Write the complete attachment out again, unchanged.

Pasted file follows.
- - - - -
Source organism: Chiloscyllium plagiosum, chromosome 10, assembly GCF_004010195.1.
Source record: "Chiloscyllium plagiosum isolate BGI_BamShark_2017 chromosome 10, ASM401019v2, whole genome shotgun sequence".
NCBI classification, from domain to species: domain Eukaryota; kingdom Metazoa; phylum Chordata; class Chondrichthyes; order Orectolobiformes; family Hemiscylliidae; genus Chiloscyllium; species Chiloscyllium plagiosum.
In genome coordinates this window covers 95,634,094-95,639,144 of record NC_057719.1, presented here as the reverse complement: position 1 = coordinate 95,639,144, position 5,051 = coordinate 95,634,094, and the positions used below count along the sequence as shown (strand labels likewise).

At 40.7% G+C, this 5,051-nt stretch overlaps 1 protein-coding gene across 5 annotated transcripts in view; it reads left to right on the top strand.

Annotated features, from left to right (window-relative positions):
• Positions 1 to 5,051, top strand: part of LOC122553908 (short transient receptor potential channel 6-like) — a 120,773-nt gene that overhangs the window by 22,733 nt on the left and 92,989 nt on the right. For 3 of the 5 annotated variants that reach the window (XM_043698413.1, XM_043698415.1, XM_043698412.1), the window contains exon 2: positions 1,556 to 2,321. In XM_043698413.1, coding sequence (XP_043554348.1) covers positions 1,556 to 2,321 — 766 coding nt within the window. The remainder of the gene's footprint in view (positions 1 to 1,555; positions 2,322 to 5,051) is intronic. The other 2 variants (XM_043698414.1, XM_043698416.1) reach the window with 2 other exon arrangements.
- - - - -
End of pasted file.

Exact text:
Source organism: Chiloscyllium plagiosum, chromosome 10, assembly GCF_004010195.1.
Source record: "Chiloscyllium plagiosum isolate BGI_BamShark_2017 chromosome 10, ASM401019v2, whole genome shotgun sequence".
NCBI classification, from domain to species: domain Eukaryota; kingdom Metazoa; phylum Chordata; class Chondrichthyes; order Orectolobiformes; family Hemiscylliidae; genus Chiloscyllium; species Chiloscyllium plagiosum.
In genome coordinates this window covers 95,634,094-95,639,144 of record NC_057719.1, presented here as the reverse complement: position 1 = coordinate 95,639,144, position 5,051 = coordinate 95,634,094, and the positions used below count along the sequence as shown (strand labels likewise).

At 40.7% G+C, this 5,051-nt stretch overlaps 1 protein-coding gene across 5 annotated transcripts in view; it reads left to right on the top strand.

Annotated features, from left to right (window-relative positions):
• Positions 1 to 5,051, top strand: part of LOC122553908 (short transient receptor potential channel 6-like) — a 120,773-nt gene that overhangs the window by 22,733 nt on the left and 92,989 nt on the right. For 3 of the 5 annotated variants that reach the window (XM_043698413.1, XM_043698415.1, XM_043698412.1), the window contains exon 2: positions 1,556 to 2,321. In XM_043698413.1, coding sequence (XP_043554348.1) covers positions 1,556 to 2,321 — 766 coding nt within the window. The remainder of the gene's footprint in view (positions 1 to 1,555; positions 2,322 to 5,051) is intronic. The other 2 variants (XM_043698414.1, XM_043698416.1) reach the window with 2 other exon arrangements.